While this yearning still burned within Fr Seraphim, he fell ill with a serious ailment, which grew worse and worse until he feared that he might die from it. How great was his anguish when he thought that he would be taken away so soon, before he had even begun to serve God! In such a state, he went one day to a small store that sold, among other things, ikon cards. He looked entreatingly at one of the ikons, an image of the Mother of God, and spontaneously said within himself, from the depths of his troubled soul, “Most Holy Mother of God, please hear me! Before I die, let me do something to serve your Son!’ The Holy Virgin did not withold her mercy from the needy supplicant; and thus it happened that shortly after this incident, Fr Seraphim, already recovered from his illness, heard a knock at the door. When he opened it, he found a young seminarian, a man with ideals similar to his own, wanting to serve Christ but not yet knowing exactly how to do it. They later decided to open an Orthodox Christian bookstore, so that other seekers like themselves could be provided with soul-profiting reading. In this way was granted Fr Seraphim’s wish to work for God. His other need, that of entering into the fulness of the Church, was fulfilled at the same time through a righteous man who arrived in the city in which Fr Seraphim was living, San Francisco. This man was Blessed Archbishop John Maximovitch, a wonderworker sent by God to Fr Seraphim as a living vessel of Divine Truth, which Truth he did not hesitate to impart through his holy example and words of instruction. Fr Seraphim deeply loved his spiritual teacher, and Archbishop John in turn did all he could to help his disciple.

With the blessing and encouragement of Archbishop John, Fr Seraphim and his seminarian friend became co-labourers in a missionary brotherhood dedicated to St Herman of Alaska. In addition to working at the bookstore, they began to publish a periodical, “The Orthodox Word” for the mission of true Christianity. And here is where God, wanting to make use of His willing servant, provided Fr Seraphim with the opportunity to exercise all his talents – his penetrating mind and his writing ability – for the spreading of the Gospel. Fr Seraphim devoted all of his energy to his God-pleasing literary work so that, at the time of final reckoning, he would not be found empty handed, but with his talents increased hundredfold.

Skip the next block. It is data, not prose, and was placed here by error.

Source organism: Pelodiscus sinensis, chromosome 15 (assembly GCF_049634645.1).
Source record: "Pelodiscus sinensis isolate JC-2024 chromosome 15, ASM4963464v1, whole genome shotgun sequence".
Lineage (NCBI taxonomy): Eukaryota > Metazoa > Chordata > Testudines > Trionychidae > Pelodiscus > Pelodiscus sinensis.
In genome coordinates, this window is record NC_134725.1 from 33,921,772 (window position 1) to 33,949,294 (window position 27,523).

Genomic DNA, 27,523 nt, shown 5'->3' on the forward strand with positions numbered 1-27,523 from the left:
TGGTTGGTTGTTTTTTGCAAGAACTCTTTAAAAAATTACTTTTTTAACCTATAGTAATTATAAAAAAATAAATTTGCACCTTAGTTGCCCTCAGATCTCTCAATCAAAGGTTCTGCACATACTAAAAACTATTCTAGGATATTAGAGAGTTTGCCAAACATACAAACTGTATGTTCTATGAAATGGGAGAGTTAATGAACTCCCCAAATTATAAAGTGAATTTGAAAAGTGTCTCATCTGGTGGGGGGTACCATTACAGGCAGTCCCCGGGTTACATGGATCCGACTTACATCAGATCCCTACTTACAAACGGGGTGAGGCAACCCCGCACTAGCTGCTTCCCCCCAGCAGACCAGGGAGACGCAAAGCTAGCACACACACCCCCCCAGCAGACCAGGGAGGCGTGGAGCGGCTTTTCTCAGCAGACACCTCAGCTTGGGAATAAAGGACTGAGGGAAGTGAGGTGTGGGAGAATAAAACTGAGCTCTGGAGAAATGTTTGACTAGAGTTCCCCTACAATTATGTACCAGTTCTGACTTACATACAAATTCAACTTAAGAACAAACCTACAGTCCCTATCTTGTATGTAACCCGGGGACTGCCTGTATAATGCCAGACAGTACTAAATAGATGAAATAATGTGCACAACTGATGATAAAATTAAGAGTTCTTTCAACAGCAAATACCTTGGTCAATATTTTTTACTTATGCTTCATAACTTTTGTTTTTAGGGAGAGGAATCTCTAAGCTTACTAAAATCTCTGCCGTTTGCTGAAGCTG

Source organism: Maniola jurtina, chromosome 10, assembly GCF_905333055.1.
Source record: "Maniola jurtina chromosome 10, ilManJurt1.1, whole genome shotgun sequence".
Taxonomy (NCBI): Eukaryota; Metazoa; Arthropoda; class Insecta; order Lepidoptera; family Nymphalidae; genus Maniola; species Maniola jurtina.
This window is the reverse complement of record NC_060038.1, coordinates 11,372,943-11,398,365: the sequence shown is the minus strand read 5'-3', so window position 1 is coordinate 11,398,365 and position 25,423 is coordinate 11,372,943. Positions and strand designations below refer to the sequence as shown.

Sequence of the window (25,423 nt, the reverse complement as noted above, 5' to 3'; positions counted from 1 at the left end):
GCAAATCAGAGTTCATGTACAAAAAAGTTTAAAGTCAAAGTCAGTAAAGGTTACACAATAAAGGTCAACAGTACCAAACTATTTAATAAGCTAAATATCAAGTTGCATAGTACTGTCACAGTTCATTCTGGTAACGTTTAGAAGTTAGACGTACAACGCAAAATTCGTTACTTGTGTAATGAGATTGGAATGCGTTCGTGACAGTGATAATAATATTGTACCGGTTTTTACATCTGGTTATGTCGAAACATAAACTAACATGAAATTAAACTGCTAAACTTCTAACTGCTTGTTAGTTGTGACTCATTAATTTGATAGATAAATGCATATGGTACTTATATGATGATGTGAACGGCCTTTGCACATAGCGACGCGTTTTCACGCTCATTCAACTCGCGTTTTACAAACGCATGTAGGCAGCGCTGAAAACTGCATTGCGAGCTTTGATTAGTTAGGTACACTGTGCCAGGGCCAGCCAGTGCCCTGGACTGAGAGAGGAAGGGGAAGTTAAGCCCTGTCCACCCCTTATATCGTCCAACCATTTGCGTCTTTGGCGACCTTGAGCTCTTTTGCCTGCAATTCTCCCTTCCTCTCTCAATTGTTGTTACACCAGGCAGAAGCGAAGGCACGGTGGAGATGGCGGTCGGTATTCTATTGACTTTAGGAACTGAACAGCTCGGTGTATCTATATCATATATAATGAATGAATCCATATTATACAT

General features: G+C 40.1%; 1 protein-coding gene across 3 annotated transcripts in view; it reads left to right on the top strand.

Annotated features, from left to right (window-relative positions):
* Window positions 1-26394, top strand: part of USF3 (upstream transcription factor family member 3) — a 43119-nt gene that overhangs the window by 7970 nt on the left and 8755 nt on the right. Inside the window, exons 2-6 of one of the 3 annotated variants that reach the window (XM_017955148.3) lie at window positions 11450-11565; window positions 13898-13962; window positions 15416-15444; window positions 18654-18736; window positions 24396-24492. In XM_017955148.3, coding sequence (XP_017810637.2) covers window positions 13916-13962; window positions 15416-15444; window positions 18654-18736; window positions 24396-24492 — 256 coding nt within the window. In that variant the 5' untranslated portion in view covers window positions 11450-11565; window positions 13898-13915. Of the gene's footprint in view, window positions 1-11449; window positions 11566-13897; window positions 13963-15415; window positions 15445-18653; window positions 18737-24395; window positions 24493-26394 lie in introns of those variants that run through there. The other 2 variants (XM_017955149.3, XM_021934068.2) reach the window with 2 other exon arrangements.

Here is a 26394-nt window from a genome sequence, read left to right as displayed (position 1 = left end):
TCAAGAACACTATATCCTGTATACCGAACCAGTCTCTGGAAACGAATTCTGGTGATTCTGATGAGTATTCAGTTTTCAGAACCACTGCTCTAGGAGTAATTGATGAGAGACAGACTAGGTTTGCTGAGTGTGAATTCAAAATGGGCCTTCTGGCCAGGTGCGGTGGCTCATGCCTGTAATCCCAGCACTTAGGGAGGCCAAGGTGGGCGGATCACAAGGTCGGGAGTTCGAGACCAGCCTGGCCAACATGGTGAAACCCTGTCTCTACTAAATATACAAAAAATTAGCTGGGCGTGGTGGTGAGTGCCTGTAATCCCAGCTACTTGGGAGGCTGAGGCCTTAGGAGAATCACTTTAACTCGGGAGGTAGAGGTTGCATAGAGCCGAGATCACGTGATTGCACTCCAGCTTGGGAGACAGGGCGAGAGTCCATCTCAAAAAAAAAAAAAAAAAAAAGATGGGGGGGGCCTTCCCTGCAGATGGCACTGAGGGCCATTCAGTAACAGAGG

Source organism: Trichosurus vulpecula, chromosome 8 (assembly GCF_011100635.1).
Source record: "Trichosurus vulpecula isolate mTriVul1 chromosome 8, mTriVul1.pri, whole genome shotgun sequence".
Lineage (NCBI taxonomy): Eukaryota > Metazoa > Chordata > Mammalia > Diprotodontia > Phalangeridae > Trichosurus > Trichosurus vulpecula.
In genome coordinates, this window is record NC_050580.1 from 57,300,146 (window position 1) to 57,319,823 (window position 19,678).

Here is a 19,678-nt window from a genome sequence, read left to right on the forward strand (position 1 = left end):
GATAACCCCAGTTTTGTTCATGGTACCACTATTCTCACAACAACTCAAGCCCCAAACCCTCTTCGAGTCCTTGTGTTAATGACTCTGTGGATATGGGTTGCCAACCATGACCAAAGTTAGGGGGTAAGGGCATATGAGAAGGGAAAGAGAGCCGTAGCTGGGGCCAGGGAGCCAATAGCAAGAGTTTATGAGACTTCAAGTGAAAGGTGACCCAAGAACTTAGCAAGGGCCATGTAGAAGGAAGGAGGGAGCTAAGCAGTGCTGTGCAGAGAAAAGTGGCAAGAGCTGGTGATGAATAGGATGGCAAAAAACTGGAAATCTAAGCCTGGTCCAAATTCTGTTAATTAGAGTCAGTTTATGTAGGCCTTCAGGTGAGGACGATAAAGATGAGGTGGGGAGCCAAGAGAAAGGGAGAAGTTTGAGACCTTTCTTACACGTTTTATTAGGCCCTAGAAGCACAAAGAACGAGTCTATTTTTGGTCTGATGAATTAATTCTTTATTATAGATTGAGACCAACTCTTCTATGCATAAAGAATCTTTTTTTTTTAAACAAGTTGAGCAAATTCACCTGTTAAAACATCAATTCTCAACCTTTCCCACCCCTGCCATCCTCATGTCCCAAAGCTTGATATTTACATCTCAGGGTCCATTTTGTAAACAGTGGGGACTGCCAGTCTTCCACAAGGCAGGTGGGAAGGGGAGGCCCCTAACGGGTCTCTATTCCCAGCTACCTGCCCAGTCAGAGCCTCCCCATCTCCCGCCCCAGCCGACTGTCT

Ever since his conversion, Fr Seraphim did much reading of the Holy Fathers of the Church, and he was especially drawn to the ancient desert dwellers and ascetics. In these desert-dwellers, he found living illustrations of Christ’s otherworldly teaching, transfigured beings who disdained all attachments to things temporal and who sought only that which lies beyond this corruptible earth. So much was he inspired by their example that he longed to have a small taste of the life of silence and prayer, unhindered by the tumult of the world. For this reason, he and his partner decided to move their publishing work to the mountains. Soon they found land suitable for their needs: a forested area high on the top a ridge, miles away from the noise of cities. After they had lived there for a few years, they were tonsured monks, and thus their brotherhood became a monastic one. Their literary work continued, and expanded to include the printing of books.

Having been delivered from death and granted more years of life through the intercessions of the Mother of God, Fr Seraphim cherished the time he was able to spend in his forest hermitage. His heart so overflowed with thanksgiving that he would be seen blessing and kissing the trees. Because he valued every moment of life as a gift from God, he was filled with a sense of urgency and repeatedly warned: “It is later than you think. Hasten, therefore, to do the work of God”.

Through daily Divine services, constant exposure to spiritual literature, and separation from the world, Fr Seraphim’s experience of spiritual life deepened. He lived for another world, guarding himself against idle talk and soberly viewing ordinary events in the context of heavenly reality. His loving heart, warmed and softened by his early years of suffering and his profound conversion, combined with his brilliant mind, his noble truth-loving character and his depth of spiritual experience, to make him a Christian teacher unparalleled in our days. Having steeped himself in the writings of the Holy Fathers; having come to them as a loving son and learned from them Divine wisdom; having lived like them and acquired their way of thinking and feeling, he became as one of them. He successfully transmitted the spirit of the Holy Fathers, in his writings, thereby feeding the souls of thousands of readers and enabling them to attain oneness of soul with the Christians of past centuries.